Zizek, (Inst. of Sociology, Univ. of Ljubljana, Slovenia) brings his hallmark erudition, acerbic wit, and compelling use of pop culture to a focused discussion of what amounts to the human will to violence. In half a dozen movements arranged like formal music, he discusses by turns the stripped-down realities of liberalism, fascism, and true fundamentalism (such as that of the Amish); the role of Israel's identity on the world political stage; the Paris riots of 1968; the concept of neighbor as ultimate Other; and so on. Reaching back politically only to the Nazi era and philosophically to Kant, this discussion is grounded in the present and directs readers to consider the counterposed violences of doing evil and doing nothing. Zizek's interests and writing style offer easy enough intellectual access for a wide audience of undergraduates and college-educated lay readers; his book could become an essential campus read, but his theories go beyond the academic and should be brought to the attention of anyone concerned with converting social relations policies from any core of violence. [This title and Steven Lukes's Moral Relativism are the first volumes in Picador's new "Big Ideas/Small Books" series.-Ed.]
—Francisca Goldsmith

Kirkus Reviews
The Slovene philosopher (In Defense of Lost Causes, 2008, etc.) defines the many facets of violence in the postmodern era. He argues that violence can be categorized in three forms: subjective (crime, terror), objective (racism, discrimination) and systemic (the catastrophic effects of political and economic systems). Too often, the author believes, subjective and objective violence distract discussion from the systemic. He offers as an example a wealthy entrepreneur whose fortune was the result of ruthless capitalist pursuit, perhaps marked by outsourcing production to a developing country. When this entrepreneur enjoys a favorable public reputation for donating annually to charities benefiting these same impoverished nations, avers the author, it proves that capitalism relies on charity to sustain its social feasibility. This kind of "philanthropy" masks economic exploitation, he posits; systemic violence here is cloaked by the gesture of writing a check. "The same structure-the thing itself is the remedy against the threat it poses-is widely visible in today's ideological landscape," the author writes. He gives examples from Abu Ghraib to fundamentalist Islam to the Catholic Church to make his point: When high authority is both the enforcing entity and the criminal, systemic violence is enabled and pervasive. The author also argues that language is violently misused when a vague term like intolerance replaces specific, factual words such as inequality, exploitation or injustice. He ponders whether the concept of free will is paradoxical, or even oppressive, citing examples from social politeness to suicide bombers. It seems no subject escapes his omnivorous dissection, and allsomehow support his central theme: The violence most discussed is not the most damaging to humankind, but simply the most obvious. The author's familiar kaleidoscope of cultural allusions seems almost anachronistic within his dense intellectual prose and Lacanian-Hegelian-Freudian dialectic, yet this may well be the philosophy of the future. Compelling and provocative philosophical work.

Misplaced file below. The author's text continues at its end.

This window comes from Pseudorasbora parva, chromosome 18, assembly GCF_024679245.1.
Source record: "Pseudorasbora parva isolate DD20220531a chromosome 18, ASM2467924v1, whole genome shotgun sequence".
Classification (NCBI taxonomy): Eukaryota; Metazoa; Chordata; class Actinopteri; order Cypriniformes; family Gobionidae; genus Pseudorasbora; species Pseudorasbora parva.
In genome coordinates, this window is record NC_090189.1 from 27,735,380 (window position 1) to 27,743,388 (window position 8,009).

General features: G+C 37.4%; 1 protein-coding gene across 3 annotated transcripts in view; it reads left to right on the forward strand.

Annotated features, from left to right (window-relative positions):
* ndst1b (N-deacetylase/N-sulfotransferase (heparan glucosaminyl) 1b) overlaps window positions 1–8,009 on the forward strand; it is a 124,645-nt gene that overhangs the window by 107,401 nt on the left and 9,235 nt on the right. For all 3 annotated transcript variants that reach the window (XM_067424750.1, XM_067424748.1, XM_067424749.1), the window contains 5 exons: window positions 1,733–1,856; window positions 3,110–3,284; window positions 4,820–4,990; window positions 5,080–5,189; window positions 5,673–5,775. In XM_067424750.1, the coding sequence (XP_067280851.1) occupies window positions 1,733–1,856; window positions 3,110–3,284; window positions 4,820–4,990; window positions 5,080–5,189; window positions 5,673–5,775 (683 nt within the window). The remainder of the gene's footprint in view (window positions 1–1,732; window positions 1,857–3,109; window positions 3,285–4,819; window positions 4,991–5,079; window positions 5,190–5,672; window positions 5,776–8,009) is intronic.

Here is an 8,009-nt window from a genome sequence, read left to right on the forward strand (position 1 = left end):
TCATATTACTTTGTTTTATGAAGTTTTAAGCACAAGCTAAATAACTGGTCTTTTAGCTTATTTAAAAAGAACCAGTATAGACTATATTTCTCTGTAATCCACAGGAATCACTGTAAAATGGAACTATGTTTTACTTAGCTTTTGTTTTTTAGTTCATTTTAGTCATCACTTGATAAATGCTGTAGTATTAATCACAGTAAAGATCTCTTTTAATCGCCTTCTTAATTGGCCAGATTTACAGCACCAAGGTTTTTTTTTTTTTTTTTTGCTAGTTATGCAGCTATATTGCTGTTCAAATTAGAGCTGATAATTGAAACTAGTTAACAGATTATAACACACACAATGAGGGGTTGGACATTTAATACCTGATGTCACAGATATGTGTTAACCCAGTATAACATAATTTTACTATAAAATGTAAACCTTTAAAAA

The Barnes & Noble Review